Mixed Emotions

Well we are back from holiday and survived intact - just.  Daisy as always continues to amaze us with her resilience, courage and positive outlook against all the odds.  She loved being on holiday, she loved the ferry and our little cabin, she loved the apartment, the beach, the places we visited, just being with her family but most of all she loved sleeping in a little bed next to her Mummy & Daddy - that was the most exciting thing for her, to be able to reach over in the middle of the night, tweak the duvet and tell me that she is Peppa Pig on holiday!!!

We are so proud of how Daisy adapts to new situations and takes it all in her stride.  Of course it was hard work; broken nights, juggling meds and IVs and TPN with family plans, but we survived and we can't wait to do it all again, sadly however, we have agreed that this is our last holiday as a family.

For a boy with Aspergers, who has sensory issues and craves routine, darkened rooms and familiar surroundings, smells, tastes and objects, a holiday in France with a boisterous family was maybe not such a good idea.  Theo had recently started on regular medication to help with his chronic migraines and to cap it all he had a bad reaction to the tablets which exacerbated his asperger traits meaning that his sleep patterns were all out of kilter and his anxiety levels were heightened resulting in several high octane meltdowns.  Not good in the confines of a small apartment!

All this had a knock on effect on our other two children who felt bruised and sandwiched between their two more needy siblings.  So I reflect on our holiday with mixed emotions, delight that we managed it and that Daisy  enjoyed herself so much tinged with sadness that for one of our children a holiday is not an enjoyable experience, once we got home he was a happier boy, in the familiar surroundings of his bedroom away from the rest of the household, with its blackout blinds and familiar sounds, smells and food.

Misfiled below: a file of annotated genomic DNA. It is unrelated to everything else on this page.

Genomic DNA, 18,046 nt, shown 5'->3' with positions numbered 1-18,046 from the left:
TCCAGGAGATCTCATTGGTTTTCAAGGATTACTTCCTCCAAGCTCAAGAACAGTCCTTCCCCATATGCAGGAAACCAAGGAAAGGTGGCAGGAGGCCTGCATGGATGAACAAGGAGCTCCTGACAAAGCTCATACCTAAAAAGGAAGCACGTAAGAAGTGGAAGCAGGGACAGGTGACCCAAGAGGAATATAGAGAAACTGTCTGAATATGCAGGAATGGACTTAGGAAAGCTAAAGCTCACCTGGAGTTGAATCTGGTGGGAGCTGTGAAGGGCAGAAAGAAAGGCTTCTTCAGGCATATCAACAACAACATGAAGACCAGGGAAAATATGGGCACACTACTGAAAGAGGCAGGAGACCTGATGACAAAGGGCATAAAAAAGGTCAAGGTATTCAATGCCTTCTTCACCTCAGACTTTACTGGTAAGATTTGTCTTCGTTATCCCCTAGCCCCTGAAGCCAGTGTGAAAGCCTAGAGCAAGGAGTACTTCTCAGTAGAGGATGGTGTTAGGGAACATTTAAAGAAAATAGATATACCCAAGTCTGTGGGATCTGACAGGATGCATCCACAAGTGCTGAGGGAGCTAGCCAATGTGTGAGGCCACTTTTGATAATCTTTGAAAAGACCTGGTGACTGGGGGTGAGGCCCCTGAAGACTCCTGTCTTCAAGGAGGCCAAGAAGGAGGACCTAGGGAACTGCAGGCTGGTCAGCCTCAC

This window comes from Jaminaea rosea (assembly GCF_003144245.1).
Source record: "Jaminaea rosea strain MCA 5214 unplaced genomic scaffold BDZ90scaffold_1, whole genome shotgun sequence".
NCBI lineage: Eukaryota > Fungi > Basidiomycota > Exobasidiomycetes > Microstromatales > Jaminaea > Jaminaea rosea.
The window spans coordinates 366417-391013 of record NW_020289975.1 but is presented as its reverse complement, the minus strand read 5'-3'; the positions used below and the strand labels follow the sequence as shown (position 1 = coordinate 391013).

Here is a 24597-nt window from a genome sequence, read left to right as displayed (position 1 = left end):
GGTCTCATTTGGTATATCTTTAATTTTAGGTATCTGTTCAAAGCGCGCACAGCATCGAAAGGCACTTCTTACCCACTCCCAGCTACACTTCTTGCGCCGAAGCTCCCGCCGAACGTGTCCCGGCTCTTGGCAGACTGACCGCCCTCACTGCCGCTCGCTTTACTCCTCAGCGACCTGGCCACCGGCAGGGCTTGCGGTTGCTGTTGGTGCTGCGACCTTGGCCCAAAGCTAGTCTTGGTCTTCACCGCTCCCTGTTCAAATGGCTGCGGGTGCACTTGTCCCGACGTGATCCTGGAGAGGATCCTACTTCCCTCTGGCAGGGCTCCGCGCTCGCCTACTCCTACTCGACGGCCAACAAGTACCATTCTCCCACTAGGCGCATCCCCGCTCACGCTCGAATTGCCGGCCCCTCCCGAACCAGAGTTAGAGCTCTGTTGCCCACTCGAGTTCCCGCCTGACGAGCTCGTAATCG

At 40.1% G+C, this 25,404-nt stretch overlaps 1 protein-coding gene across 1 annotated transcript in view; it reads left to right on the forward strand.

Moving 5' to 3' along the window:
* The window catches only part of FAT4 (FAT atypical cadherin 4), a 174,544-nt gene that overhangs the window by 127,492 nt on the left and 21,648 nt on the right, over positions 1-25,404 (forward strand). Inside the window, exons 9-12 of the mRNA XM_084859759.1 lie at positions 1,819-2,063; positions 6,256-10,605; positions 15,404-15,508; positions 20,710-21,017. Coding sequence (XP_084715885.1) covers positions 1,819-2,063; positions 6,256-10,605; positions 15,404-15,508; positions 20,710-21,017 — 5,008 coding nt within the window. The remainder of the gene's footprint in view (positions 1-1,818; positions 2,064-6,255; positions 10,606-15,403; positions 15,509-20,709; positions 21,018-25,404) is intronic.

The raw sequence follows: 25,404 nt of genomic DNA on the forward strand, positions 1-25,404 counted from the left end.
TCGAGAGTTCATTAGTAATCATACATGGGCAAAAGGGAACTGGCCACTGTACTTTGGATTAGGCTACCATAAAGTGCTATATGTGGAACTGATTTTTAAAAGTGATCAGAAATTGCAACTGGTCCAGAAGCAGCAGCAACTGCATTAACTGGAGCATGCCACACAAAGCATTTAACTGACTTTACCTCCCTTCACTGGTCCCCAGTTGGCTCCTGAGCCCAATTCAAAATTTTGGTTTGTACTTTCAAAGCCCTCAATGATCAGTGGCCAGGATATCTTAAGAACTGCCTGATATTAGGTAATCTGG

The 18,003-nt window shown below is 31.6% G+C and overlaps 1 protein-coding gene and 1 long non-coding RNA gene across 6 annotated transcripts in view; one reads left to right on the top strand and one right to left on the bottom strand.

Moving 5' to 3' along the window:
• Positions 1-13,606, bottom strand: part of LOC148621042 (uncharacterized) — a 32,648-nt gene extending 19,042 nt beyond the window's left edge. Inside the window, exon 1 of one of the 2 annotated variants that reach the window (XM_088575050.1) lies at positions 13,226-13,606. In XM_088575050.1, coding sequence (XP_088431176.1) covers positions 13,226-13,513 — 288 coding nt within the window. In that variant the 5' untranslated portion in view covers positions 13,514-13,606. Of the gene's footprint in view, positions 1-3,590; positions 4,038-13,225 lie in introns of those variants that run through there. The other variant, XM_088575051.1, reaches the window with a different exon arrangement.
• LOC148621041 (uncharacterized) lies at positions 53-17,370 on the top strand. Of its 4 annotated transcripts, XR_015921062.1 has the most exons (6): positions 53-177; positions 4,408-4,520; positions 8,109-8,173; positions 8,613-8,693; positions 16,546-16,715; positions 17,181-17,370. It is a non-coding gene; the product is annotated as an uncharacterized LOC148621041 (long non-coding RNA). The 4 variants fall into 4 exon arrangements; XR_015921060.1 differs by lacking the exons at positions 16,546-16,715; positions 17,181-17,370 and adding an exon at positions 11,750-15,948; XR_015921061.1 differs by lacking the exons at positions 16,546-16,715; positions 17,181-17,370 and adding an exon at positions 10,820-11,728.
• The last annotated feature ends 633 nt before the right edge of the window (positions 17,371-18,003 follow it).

So we will definitely go on holiday again, but not as a family of six and we have learned to accept that he is not missing out, not coming away with us is a positive experience, in the same way as coming away with us has been such a character building experience for Daisy.

Our steep learning curve of parenting a teenager with Asperger's continues as does our continued amazement at the sheer guts and bravery of our youngest daughter, her pain meds have been increased, her colon is inflammed again, her bladder is causing a huge amount of trouble but no-one who met her and experienced the smile that lights up a room would ever have know that.  Most of all I am so proud of my other two children, Xanthe and Jules, who hang on in there while the storms rage around them and still manage to imprint their larger than life personalities on this already larger than life family!!

Here are some pictures from our holiday. Thank you to everyone for your good wishes and comments, my advice would be go for it.

In the words of Charlotte Bronte;

 "Better to try all things and to find them empty, than to try nothing and leave your life a blank." 

Relaxing on the Ferry

Reading a book while waiting for her TPN to finish

Jules in his element at The Pegasus Bridge Memorial

Chilling in a cafe

With Grandma doing a bit of retail therapy

Too cool for school!

Lighting candles at the Basilica in Lisieux to remember all our Angel Friends


  1. Welcome home. It sounds hard. You have my many sympathies.

  2. Molly Smith11:57 am

    Thanks for the update. I'm pleased to hear that Daisy enjoyed the holiday but I'm sorry Theo struggled.

    Take care,